The following post is from staff writer Melissa Batai
Thanks in part to the high cost of student loans and our culture’s buy-it-now attitude, today’s couples are much more likely than previous generations to enter marriage with debt. A study from North Carolina State University found “67 percent of women and 74 percent of men enter marriage with at least some debt. . .primarily from auto loans, credit cards, student loans, and medical bills.”
The Strain of Debt on a Marriage
We all know that debt is not good for a marriage. The financial strains can, and do, sometimes lead couples to divorce. After all, newlyweds not only may bring a lot of debt to the marriage, but they may be just a few years into their careers and still making a fairly low wage.
While our parents’ generation knew that in the early years of marriage they’d have to make due with small apartments and used furniture, our generation seems to want to own a house right away and decorate it with brand new furnishings. Newlyweds “try to accumulate in one year what it took [their] parents thirty years to accumulate” (Marriage Missions).
All of these financial burdens can contribute to a marriage getting off to a rocky financial start.
The Strain of Gazelle Intensity on a Marriage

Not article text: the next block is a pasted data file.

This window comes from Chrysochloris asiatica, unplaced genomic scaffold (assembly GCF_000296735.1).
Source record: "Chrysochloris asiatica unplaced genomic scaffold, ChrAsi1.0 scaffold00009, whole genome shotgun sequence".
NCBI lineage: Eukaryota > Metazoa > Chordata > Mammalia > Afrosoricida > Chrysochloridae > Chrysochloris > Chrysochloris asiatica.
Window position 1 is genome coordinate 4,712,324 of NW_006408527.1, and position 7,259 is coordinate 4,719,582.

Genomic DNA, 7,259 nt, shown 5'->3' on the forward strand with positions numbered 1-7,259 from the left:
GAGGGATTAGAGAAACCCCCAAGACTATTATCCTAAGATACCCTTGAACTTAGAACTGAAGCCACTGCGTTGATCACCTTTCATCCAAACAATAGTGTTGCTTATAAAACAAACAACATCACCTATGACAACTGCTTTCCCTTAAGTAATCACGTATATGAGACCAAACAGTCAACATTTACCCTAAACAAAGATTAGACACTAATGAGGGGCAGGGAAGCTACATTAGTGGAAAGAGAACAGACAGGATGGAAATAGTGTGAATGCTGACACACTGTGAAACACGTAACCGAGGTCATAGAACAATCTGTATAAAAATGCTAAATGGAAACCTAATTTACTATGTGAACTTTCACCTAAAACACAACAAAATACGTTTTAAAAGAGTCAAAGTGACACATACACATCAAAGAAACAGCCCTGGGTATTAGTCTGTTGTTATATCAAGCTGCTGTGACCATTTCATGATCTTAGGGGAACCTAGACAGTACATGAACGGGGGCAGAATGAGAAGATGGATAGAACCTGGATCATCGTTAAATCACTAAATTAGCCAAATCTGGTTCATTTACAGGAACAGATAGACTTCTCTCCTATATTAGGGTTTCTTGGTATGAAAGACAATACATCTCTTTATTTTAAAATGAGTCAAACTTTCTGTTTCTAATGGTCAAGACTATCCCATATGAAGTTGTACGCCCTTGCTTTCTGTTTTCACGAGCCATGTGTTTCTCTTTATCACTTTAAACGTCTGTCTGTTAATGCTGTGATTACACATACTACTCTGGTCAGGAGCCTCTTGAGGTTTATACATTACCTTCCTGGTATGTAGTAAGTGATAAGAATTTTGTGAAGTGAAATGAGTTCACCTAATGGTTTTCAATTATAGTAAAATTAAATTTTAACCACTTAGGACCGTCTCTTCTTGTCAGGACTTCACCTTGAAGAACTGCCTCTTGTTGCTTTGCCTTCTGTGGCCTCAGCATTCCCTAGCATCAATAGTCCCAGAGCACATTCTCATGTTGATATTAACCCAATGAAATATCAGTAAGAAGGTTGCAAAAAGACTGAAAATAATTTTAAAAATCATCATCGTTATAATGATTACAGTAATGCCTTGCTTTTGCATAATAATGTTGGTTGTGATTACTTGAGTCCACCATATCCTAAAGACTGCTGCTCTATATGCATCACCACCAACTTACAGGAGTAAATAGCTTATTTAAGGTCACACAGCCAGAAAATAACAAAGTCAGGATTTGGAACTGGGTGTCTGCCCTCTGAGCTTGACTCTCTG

Paying off debt as quickly as possible seems to be the best way to avoid marital strain, but it’s not always so easy.
Millions of people subscribe to Dave Ramsey’s method of paying off debt with gazelle intensity, meaning to pay off debt as quickly as possible by selling things, working two jobs, and living on a bare bones budget.
If a couple comes into a marriage with a fairly small amount of debt and gazelle intensity can help them pay off the debt in 12 to 18 months, than by all means they should be gazelle intense. Lisa Dell and Cory Tiffin entered marriage with $10,000 in credit card debt. The two got gazelle intense and paid off the debt in just 20 months.
Still, it wasn’t an easy process. “‘Money was so tight it caused some stress and bickering between us,’ says Tiffin. To end the money disagreements while keeping focused, the couple kept detailed spreadsheets and analyzed their spending regularly” (Money).
The trouble, though, is that many newlyweds enter marriage with so much debt (and go further in debt to pay for the wedding), that they would have to stay gazelle intense for at least three to five years to pay off their debt.
When couples are each bringing $25,000+ of student loan debt to the marriage (according to US News, the average student loan debt of students leaving college in 2013 was $28,400), paying off debt quickly is a several years long endeavor.
If gazelle intensity can cause marital stress between a couple like Dell and Tiffin, who had a relatively small amount of debt to pay off, what tension could it cause between a couple that has much more debt to pay off and must stay gazelle intense for five years?
My Question for You
If a couple is entering marriage with debt, what should they do? Should they slowly pay down the debt, or should they attack it with gazelle intensity? Does your answer depend based on how much debt the couple has and how long they’ll have to be gazelle intense?